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Behind the curtain of Microsoft's Azure song and dance


Windows Azure customers anxious to learn what Microsoft has been hiding behind its back can finally exhale later this week in San Francisco.


One key piece of the Azure update is support for what Microsoft calls “Persistent Virtual Machine (VM) Roles,” which will let Windows Azure customers run legacy applications in VMs. That includes running Linux, sources said.


Another capability is a Web hosting framework codenamed “Antares” that will provide a fine granularity Web apps-hosting service aimed at customers who don’t see Azure as an economical platform for webpage hosting.


But will Microsoft be able to deliver those features sooner rather than later? Not in a single iteration, one source said. Instead of pulling off the “All singing, all dancing” vision Microsoft would like to promise, it’s more likely the company will need at least two iterations to achieve the basics.


Of course, now that the Windows 8 Release Preview is available there is sure to be a Windows Azure demo on tablets and mobile devices at the event.


Another key trend to watch for, sources said, is an increased focus on hybrid clouds.


Over the short to mid-term, Microsoft aims to achieve, “write once and run anywhere” capabilities for Windows Azure, if I can use the Java slogan. Customers want to be able to run their applications either in the data center or in the cloud, or as a hybrid of two interchangeably. And they want to be able to do so without rewriting any code or worrying about vendor lock-in.


The best way to do that seems simple enough — run applications on the same API on both platforms — Windows Azure and Windows Server 2012. That might not be as easy as it sounds, though.


Windows Azure numbers lower than Amazon

Just as important as what Microsoft says, however, is what Microsoft doesn’t say. That may be telling when it comes to judging the relative veracity and importance of plans and promises at the Meet Windows Azure event, which will be streamed.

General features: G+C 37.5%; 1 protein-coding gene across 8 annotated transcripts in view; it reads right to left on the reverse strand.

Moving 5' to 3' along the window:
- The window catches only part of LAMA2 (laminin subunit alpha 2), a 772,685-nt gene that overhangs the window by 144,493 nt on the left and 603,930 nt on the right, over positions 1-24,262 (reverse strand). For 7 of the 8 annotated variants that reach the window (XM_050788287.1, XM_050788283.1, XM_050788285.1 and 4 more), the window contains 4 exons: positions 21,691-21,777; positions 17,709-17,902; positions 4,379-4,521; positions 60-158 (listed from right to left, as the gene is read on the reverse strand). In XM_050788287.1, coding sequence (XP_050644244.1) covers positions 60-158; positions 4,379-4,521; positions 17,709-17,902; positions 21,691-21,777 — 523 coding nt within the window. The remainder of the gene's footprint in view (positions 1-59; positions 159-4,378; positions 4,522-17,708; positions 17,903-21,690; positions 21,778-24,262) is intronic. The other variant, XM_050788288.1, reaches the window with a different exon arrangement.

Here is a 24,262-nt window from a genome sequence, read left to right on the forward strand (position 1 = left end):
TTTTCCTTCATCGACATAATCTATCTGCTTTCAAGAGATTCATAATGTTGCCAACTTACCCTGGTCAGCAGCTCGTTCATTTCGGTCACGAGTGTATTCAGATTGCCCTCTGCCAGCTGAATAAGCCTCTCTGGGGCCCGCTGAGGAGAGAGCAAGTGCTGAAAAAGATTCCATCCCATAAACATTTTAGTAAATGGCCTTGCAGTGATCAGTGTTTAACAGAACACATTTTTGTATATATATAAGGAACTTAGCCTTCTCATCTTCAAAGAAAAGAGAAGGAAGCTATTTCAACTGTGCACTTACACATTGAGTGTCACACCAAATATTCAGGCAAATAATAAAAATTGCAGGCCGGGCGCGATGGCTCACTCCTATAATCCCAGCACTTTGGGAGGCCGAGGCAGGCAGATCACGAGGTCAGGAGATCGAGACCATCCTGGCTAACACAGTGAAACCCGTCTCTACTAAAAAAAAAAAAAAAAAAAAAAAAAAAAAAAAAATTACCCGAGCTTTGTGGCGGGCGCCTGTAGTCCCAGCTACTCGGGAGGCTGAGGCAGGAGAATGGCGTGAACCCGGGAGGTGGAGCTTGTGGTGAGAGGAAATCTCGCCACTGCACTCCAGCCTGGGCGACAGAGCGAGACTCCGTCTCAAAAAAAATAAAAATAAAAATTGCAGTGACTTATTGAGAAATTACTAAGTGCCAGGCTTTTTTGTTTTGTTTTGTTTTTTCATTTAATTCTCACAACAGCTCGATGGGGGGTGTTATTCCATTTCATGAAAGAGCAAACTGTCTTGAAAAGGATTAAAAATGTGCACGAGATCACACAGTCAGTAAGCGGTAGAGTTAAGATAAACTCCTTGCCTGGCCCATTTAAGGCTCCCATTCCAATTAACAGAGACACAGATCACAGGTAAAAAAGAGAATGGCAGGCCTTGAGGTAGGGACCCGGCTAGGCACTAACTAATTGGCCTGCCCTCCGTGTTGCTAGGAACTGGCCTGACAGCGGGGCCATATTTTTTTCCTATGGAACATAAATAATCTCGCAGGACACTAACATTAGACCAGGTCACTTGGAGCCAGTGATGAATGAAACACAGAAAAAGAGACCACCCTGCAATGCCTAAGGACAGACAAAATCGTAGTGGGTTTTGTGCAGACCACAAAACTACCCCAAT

Microsoft has been notably quiet about Windows Azure’s status for more than a year. That may be because sales of Windows Azure have been disappointing to date. Windows Azure has garnered fewer than 100,000 customers so far, according to the research firm Directions On Microsoft, based in Kirkland, Wash.


That’s quite lower than industry estimates for market leader Amazon Web Services.


In some respects, it’s the same struggle Microsoft has gone through before. How can the company and its products remain relevant in a computing universe that is constantly changing?


The event will likely resemble many previous Microsoft marketing splashes, with system integrators, application developers, resellers and other partners lined up to show solidarity for the company’s strategy du jour.


Again, when Thursday rolls around, remember to listen closely for what doesn’t get said as well as what does.


Stuart J. Johnston is Senior News Writer for Contact him at

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Unfortunately, Microsoft seemed to somewhat pull out of the High Performance Computing (HPC) space because of Azure, seemingly abandoning 2008 HPC Server. Even though most places are Linux shops when it comes to HPC, it was unfortunate to see them do so. The story I heard was they were shifting resources to Azure, which doesn't seem to have panned out for them so far. It will be interesting to see what happens to Azure now that Google has also entered the public cloud space...Ian NateAdaptive Computing